No. 1022 Pittsburgh, 1981, Appeal from the Order of the Court of Common Pleas, Civil Division, Westmoreland County, at No. 11737 of 1978.
Before Rowley, Montemuro, And Van Der Voort JJ.
On December 5, 1978, plaintiff, Theodore D. Wilkins, brought this trespass action against the appellant, Ugite Gas, Inc., trading as Ugite LP-Gas Service, L.B. White Company, Inc. and Ryan Homes, Inc. The plaintiff's suit was based upon injuries he suffered from an alleged propane gas esplosion during the course of his employment. On August 16, 1979, appellant filed a motion to join plaintiff's employer, L.W. Fabrizzi, Inc., appellee herein, as an additional defendant. The motion was granted. However, the appellee subsequently filed a motion for summary judgment to dismiss that complaint on the ground that Section 303(b) of the Workman's Compensation Act of December 5, 1974, P.L. 782, No. 263, 77 P.S. § 481 barred an employer's joinder in an action by an employee against a third party tortfeasor. The lower court granted the motion. This is an appeal from that order.
Appellant questions the propriety of the lower court's order on three grounds:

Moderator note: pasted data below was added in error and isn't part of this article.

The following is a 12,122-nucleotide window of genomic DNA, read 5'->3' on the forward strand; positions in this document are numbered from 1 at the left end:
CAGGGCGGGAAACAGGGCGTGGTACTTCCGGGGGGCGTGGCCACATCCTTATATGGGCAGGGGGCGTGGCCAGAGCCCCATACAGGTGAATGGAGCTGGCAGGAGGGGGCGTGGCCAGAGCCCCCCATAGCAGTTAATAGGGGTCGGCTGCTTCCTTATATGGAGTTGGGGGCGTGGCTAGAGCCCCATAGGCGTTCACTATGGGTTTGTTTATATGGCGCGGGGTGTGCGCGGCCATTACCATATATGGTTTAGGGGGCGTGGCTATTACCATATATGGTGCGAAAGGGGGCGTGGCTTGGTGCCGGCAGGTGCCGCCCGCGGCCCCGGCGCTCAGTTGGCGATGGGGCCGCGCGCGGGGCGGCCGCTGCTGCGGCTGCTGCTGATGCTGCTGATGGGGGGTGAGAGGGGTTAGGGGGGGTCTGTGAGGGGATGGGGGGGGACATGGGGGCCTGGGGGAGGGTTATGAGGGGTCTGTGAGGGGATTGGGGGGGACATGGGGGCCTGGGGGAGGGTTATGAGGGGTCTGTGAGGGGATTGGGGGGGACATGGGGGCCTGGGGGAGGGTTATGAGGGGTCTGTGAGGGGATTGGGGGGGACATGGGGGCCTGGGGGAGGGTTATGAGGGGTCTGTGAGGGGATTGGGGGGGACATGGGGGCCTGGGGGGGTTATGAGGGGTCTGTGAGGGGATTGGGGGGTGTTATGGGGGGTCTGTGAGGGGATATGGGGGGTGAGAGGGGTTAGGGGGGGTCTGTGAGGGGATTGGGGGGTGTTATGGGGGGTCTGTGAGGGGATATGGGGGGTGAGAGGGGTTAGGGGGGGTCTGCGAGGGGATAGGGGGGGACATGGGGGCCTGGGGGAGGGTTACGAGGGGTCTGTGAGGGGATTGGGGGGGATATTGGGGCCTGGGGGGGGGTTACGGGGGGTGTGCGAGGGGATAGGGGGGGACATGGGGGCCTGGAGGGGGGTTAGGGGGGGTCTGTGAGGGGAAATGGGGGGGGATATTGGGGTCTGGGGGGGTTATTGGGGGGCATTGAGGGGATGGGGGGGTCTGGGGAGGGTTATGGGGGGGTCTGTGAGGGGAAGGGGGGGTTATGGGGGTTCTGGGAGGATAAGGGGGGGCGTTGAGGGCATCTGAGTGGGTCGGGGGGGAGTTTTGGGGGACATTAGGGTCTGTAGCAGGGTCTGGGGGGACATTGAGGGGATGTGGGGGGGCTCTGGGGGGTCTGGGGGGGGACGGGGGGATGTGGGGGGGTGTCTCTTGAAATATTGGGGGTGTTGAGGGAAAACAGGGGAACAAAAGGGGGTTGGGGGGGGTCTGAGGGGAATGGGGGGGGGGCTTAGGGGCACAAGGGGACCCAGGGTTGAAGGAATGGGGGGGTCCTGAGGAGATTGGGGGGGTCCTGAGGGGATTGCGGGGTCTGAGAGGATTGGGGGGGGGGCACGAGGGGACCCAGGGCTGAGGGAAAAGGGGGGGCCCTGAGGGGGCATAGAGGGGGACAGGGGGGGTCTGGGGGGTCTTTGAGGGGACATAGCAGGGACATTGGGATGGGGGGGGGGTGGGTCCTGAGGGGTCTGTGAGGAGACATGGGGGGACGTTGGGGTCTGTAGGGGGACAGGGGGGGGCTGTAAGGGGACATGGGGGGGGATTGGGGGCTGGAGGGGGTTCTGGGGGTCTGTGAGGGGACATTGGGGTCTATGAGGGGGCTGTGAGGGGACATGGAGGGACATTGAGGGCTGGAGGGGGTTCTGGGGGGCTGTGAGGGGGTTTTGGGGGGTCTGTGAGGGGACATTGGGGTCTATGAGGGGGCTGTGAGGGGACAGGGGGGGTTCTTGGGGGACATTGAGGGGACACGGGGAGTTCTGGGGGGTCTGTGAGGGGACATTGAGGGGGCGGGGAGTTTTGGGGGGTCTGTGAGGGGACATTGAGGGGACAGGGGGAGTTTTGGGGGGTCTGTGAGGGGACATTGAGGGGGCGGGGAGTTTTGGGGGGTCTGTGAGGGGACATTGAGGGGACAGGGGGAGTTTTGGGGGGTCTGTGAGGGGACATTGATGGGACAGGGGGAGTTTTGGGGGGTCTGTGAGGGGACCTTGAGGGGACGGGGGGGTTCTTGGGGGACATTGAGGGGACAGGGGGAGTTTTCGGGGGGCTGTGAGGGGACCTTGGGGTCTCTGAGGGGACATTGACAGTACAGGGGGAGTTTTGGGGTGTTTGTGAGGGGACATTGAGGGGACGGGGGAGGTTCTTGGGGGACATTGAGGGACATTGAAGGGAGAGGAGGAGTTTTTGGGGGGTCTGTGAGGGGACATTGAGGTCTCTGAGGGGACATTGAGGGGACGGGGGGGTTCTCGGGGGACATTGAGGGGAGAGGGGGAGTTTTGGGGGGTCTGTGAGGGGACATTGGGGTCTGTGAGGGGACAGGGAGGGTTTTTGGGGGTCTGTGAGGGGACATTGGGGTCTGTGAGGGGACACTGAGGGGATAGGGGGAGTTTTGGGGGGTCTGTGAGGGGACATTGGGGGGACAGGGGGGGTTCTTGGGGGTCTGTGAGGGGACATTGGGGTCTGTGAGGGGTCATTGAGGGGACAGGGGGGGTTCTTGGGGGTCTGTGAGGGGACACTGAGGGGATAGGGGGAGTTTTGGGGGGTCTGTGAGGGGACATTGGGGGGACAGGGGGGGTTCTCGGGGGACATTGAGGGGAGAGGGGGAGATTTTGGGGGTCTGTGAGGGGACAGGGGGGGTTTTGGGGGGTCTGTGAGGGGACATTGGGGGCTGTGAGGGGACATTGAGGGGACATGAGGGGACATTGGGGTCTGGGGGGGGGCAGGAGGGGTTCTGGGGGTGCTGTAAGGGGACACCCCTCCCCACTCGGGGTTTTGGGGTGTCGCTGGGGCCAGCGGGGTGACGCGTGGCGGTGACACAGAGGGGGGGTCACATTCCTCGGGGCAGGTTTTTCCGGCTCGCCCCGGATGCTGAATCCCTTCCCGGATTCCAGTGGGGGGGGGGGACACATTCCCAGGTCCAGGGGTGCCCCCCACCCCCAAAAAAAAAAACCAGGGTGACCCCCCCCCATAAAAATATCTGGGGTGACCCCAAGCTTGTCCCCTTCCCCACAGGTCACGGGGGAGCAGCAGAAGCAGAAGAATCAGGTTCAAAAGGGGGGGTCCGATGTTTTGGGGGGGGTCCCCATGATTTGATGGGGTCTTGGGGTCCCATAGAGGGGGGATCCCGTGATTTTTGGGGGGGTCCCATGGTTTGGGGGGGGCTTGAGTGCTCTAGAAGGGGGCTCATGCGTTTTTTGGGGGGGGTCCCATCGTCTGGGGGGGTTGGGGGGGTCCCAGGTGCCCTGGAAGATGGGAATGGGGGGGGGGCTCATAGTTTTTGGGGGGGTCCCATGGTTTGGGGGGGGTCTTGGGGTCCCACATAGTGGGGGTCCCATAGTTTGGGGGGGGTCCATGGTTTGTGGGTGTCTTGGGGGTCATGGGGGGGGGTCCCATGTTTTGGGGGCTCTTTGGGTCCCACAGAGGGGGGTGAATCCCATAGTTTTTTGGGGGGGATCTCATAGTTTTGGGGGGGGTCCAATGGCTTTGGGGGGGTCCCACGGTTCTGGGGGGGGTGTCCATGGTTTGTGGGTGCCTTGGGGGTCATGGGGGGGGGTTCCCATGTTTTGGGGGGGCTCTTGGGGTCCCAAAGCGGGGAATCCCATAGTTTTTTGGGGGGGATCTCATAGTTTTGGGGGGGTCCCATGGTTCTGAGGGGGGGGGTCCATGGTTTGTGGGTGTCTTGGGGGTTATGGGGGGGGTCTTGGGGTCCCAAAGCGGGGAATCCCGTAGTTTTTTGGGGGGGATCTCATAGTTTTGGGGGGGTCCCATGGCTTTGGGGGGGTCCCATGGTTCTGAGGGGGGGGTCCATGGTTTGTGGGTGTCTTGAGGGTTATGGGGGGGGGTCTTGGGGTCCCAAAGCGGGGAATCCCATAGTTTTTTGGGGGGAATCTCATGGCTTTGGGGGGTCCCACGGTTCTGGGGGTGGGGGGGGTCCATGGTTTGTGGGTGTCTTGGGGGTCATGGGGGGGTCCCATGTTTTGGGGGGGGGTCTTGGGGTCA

1. Whether an employer may be joined for the purpose of determining his subrogation rights in an action for personal injury brought by the employee?
2. Whether it is necessary to join the employer as an additional party in his employee's action in negligence and strict liability in order to simultaneously satisfy the underlying policies of comparative negligence, products liability and Workmen's Compensation law?
3. Whether an employer may be joined for the purpose of determining his comparative negligence in an action for personal injury brought by the employee?
These contentions can be disposed of rather quickly. In Kelly v. Carborundum, 307 Pa. Super. 361, 453 A.2d 624 (filed November 30, 1982), our court held that under Section 303(b) of the Workmen's Compensation Act an employer may not be joined as an additional defendant in a negligence action commenced by an employee against a third party tortfeasor for the purpose of apportioning negligence pursuant to the Comparative Negligence Act.*fn1 Further, it has also been decided that an employer may not be joined as an additional defendant in an employee's negligence action against a third party tortfeasor for the purpose of determining that employer's subrogation rights. Leonard v. Harris Corporation, 290 Pa. Super. 370, 434 A.ed 798 (1981); Arnold v. Borbonus, 257 Pa. Super. 110, 390 A.2d 271 (1978).